Ophthalmoscopy is a diagnostic procedure that helps your eye doctor examine your optic nerve for glaucoma damage. Eye drops are used to dilate the pupil so that the doctor can see through your eye to examine the shape and color of the optic nerve. The doctor will then use a small device with a light on the end to light and magnify the optic nerve. If your intraocular pressure is not within the normal range or if the optic nerve looks unusual, your doctor may ask you to have one or two more glaucoma exams: perimetry and gonioscopy.
Perimetry is a visual field test that produces a map of your complete field of vision. This test will help a doctor determine whether your vision has been affected by glaucoma. During this test, you will be asked to look straight ahead and then indicate when a moving light passes your peripheral (or side) vision. This helps draw a "map" of your vision.
Gonioscopy is a diagnostic exam that helps determine whether the angle where the iris meets the cornea is open and wide or narrow and closed. During the exam, eye drops are used to numb the eye. A hand-held contact lens is gently placed on the eye. This contact lens has a mirror that shows the doctor if the angle between the iris and cornea is closed and blocked (a possible sign of angle-closure or acute glaucoma) or wide and open (a possible sign of open-angle, chronic glaucoma).
Types of Glaucoma
Primary open-angle glaucoma: This is the most common form of glaucoma. One theory is that glaucoma is thought to develop when the eye’s drainage system becomes inefficient over time. This leads to an increased amount of fluid and a gradual buildup of pressure within the eye. Other theories of the cause of the optic nerve damage include poor perfusion, or blood flow, to the optic nerve. Damage to the optic nerve is slow and painless and a large portion of vision can be lost before vision problems are noticed.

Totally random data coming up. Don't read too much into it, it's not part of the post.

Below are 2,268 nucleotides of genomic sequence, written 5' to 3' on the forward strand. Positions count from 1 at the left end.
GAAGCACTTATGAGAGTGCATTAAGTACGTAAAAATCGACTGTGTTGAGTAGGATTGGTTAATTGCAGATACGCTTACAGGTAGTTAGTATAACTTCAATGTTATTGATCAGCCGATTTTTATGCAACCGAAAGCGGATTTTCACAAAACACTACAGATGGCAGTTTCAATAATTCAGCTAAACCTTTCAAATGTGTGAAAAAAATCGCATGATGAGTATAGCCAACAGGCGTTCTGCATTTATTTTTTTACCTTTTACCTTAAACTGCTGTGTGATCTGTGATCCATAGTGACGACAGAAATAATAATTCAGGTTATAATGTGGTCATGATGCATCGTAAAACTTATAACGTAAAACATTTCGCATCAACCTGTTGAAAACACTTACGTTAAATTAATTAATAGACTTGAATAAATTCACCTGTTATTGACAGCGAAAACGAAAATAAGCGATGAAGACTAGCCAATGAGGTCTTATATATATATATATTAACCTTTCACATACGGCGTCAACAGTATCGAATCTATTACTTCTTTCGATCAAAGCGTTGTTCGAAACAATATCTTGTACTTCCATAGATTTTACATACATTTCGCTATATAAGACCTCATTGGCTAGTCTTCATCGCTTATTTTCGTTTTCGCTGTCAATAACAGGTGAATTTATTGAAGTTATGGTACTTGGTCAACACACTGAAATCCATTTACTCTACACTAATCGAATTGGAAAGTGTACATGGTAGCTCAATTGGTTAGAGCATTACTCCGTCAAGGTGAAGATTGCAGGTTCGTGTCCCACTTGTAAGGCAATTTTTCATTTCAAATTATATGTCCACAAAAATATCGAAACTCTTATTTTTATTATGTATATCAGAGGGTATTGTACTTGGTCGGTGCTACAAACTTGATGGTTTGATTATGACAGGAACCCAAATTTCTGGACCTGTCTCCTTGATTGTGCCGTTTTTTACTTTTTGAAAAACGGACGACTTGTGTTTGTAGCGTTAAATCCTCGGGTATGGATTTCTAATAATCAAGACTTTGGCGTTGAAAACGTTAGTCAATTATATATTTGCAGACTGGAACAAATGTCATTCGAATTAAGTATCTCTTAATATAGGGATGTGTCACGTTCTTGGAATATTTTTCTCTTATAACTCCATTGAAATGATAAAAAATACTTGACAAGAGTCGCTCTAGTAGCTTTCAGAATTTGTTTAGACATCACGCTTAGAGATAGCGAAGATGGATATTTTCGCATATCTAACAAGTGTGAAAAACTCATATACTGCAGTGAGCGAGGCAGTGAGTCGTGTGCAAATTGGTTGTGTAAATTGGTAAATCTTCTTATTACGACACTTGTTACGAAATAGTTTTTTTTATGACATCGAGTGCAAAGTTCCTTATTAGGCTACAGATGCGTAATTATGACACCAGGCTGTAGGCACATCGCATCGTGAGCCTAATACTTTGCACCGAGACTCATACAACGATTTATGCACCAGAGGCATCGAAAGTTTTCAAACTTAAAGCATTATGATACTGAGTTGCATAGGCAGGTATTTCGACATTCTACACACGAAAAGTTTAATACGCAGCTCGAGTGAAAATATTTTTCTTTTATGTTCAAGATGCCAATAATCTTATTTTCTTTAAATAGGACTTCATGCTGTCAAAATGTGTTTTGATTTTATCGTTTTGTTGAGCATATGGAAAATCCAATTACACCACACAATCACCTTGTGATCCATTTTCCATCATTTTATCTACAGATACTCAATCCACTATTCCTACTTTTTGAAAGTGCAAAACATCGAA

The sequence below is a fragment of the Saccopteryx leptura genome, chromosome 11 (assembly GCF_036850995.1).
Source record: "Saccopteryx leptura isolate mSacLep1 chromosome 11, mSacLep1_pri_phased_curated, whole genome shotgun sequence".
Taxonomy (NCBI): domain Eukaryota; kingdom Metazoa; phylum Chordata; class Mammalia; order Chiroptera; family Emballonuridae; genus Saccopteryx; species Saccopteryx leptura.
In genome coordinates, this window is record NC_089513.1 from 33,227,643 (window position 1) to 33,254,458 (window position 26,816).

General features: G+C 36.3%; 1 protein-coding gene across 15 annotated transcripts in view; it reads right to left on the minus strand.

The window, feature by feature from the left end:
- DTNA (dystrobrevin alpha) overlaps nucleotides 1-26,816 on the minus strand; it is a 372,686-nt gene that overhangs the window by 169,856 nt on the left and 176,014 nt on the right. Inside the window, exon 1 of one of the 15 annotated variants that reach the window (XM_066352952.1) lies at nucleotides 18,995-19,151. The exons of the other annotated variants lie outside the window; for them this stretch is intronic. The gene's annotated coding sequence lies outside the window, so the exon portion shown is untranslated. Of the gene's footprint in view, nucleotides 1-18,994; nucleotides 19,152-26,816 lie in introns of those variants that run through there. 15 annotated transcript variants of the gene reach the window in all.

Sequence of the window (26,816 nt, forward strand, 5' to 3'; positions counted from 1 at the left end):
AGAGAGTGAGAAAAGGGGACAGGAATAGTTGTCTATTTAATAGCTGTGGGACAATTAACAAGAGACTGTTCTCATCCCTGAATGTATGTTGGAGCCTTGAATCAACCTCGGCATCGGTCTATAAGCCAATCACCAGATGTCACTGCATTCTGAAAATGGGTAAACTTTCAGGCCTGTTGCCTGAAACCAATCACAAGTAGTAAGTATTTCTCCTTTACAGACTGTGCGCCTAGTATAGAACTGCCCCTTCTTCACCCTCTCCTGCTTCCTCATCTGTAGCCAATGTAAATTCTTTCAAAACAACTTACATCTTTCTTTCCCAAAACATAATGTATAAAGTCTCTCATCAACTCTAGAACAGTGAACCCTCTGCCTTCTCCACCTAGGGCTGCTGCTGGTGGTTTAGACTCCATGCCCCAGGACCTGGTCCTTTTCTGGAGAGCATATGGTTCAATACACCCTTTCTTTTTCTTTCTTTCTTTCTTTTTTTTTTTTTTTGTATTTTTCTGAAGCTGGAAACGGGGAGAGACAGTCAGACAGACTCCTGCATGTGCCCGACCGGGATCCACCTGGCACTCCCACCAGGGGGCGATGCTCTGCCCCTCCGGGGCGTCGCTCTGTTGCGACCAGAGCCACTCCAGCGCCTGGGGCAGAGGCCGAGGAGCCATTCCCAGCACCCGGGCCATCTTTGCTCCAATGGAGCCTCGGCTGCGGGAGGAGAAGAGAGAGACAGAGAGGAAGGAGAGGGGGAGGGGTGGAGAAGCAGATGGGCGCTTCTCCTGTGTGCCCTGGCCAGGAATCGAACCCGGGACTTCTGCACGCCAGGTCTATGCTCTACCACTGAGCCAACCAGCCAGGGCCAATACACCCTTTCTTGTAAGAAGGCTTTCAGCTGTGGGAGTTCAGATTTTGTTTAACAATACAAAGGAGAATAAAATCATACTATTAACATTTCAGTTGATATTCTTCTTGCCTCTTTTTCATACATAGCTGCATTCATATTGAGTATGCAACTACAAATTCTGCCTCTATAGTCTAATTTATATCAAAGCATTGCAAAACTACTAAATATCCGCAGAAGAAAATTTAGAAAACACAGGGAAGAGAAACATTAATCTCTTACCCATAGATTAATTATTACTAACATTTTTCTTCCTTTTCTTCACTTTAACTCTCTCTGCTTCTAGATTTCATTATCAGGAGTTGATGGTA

Angle-closure glaucoma: This type of glaucoma, also called closed-angle glaucoma or narrow angle glaucoma, is a less common form of the disease. It is a medical emergency that can cause vision loss within a day of its onset. Angle-closure glaucoma can be chronic (progressing gradually) or acute (appearing suddenly). The acute form occurs when the iris completely blocks the drainage of the aqueous fluid. Although an acute attack often affects only one eye, the other eye may be at risk of an attack as well.
Secondary glaucoma: This type of glaucoma occurs as a result of an injury or other eye disease. It may be caused by a variety of medical conditions, medications, physical injuries, and eye abnormalities. Infrequently, eye surgery can be associated with secondary glaucoma.
Normal-tension glaucoma: In this form of glaucoma, eye pressure remains within what is considered to be the “normal” range, but the optic nerve is damaged nevertheless. Why this happens is unknown.
About Wohl Optics Vision Care